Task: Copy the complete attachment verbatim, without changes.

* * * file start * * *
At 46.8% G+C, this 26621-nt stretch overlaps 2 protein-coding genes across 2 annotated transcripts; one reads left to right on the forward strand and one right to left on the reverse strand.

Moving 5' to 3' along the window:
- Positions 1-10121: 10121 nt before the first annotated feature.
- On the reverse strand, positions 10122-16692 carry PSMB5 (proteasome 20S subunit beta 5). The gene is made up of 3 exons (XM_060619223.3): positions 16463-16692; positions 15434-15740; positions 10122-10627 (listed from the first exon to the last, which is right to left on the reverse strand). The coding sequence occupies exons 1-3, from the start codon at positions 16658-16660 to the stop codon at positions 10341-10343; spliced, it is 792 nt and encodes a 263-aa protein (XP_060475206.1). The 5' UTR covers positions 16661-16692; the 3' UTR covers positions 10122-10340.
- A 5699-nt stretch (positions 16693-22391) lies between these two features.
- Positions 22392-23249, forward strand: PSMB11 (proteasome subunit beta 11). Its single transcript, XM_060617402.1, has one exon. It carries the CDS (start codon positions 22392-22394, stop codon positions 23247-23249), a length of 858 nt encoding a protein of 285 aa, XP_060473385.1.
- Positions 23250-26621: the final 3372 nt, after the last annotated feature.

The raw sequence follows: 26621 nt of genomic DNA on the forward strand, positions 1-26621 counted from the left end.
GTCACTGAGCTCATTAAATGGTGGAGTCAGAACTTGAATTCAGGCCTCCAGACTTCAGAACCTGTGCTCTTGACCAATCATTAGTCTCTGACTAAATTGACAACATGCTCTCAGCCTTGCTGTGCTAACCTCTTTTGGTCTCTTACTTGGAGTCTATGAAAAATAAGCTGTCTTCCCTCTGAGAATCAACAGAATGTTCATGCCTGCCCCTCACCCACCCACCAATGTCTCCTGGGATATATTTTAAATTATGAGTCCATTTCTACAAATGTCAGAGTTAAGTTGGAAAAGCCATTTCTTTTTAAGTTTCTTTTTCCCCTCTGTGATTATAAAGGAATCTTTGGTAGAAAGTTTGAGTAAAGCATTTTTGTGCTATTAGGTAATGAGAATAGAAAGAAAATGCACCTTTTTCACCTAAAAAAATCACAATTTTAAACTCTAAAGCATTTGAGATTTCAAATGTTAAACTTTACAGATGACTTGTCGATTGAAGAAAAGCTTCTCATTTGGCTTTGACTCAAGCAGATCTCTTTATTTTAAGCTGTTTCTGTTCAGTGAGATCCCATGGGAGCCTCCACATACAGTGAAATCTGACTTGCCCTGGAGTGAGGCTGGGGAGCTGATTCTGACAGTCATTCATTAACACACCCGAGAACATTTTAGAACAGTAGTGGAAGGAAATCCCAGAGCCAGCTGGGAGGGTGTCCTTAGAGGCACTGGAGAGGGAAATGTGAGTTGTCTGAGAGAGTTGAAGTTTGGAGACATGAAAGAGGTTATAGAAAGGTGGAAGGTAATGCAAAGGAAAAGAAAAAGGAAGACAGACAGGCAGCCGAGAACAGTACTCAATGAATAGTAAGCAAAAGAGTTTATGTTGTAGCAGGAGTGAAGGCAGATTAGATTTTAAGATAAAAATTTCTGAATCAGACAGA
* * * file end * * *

At 46.8% G+C, this 26621-nt stretch overlaps 2 protein-coding genes across 2 annotated transcripts; one reads left to right on the forward strand and one right to left on the reverse strand.

Moving 5' to 3' along the window:
- Positions 1-10121: 10121 nt before the first annotated feature.
- On the reverse strand, positions 10122-16692 carry PSMB5 (proteasome 20S subunit beta 5). The gene is made up of 3 exons (XM_060619223.3): positions 16463-16692; positions 15434-15740; positions 10122-10627 (listed from the first exon to the last, which is right to left on the reverse strand). The coding sequence occupies exons 1-3, from the start codon at positions 16658-16660 to the stop codon at positions 10341-10343; spliced, it is 792 nt and encodes a 263-aa protein (XP_060475206.1). The 5' UTR covers positions 16661-16692; the 3' UTR covers positions 10122-10340.
- A 5699-nt stretch (positions 16693-22391) lies between these two features.
- Positions 22392-23249, forward strand: PSMB11 (proteasome subunit beta 11). Its single transcript, XM_060617402.1, has one exon. It carries the CDS (start codon positions 22392-22394, stop codon positions 23247-23249), a length of 858 nt encoding a protein of 285 aa, XP_060473385.1.
- Positions 23250-26621: the final 3372 nt, after the last annotated feature.

The raw sequence follows: 26621 nt of genomic DNA on the forward strand, positions 1-26621 counted from the left end.
GTCACTGAGCTCATTAAATGGTGGAGTCAGAACTTGAATTCAGGCCTCCAGACTTCAGAACCTGTGCTCTTGACCAATCATTAGTCTCTGACTAAATTGACAACATGCTCTCAGCCTTGCTGTGCTAACCTCTTTTGGTCTCTTACTTGGAGTCTATGAAAAATAAGCTGTCTTCCCTCTGAGAATCAACAGAATGTTCATGCCTGCCCCTCACCCACCCACCAATGTCTCCTGGGATATATTTTAAATTATGAGTCCATTTCTACAAATGTCAGAGTTAAGTTGGAAAAGCCATTTCTTTTTAAGTTTCTTTTTCCCCTCTGTGATTATAAAGGAATCTTTGGTAGAAAGTTTGAGTAAAGCATTTTTGTGCTATTAGGTAATGAGAATAGAAAGAAAATGCACCTTTTTCACCTAAAAAAATCACAATTTTAAACTCTAAAGCATTTGAGATTTCAAATGTTAAACTTTACAGATGACTTGTCGATTGAAGAAAAGCTTCTCATTTGGCTTTGACTCAAGCAGATCTCTTTATTTTAAGCTGTTTCTGTTCAGTGAGATCCCATGGGAGCCTCCACATACAGTGAAATCTGACTTGCCCTGGAGTGAGGCTGGGGAGCTGATTCTGACAGTCATTCATTAACACACCCGAGAACATTTTAGAACAGTAGTGGAAGGAAATCCCAGAGCCAGCTGGGAGGGTGTCCTTAGAGGCACTGGAGAGGGAAATGTGAGTTGTCTGAGAGAGTTGAAGTTTGGAGACATGAAAGAGGTTATAGAAAGGTGGAAGGTAATGCAAAGGAAAAGAAAAAGGAAGACAGACAGGCAGCCGAGAACAGTACTCAATGAATAGTAAGCAAAAGAGTTTATGTTGTAGCAGGAGTGAAGGCAGATTAGATTTTAAGATAAAAATTTCTGAATCAGACAGA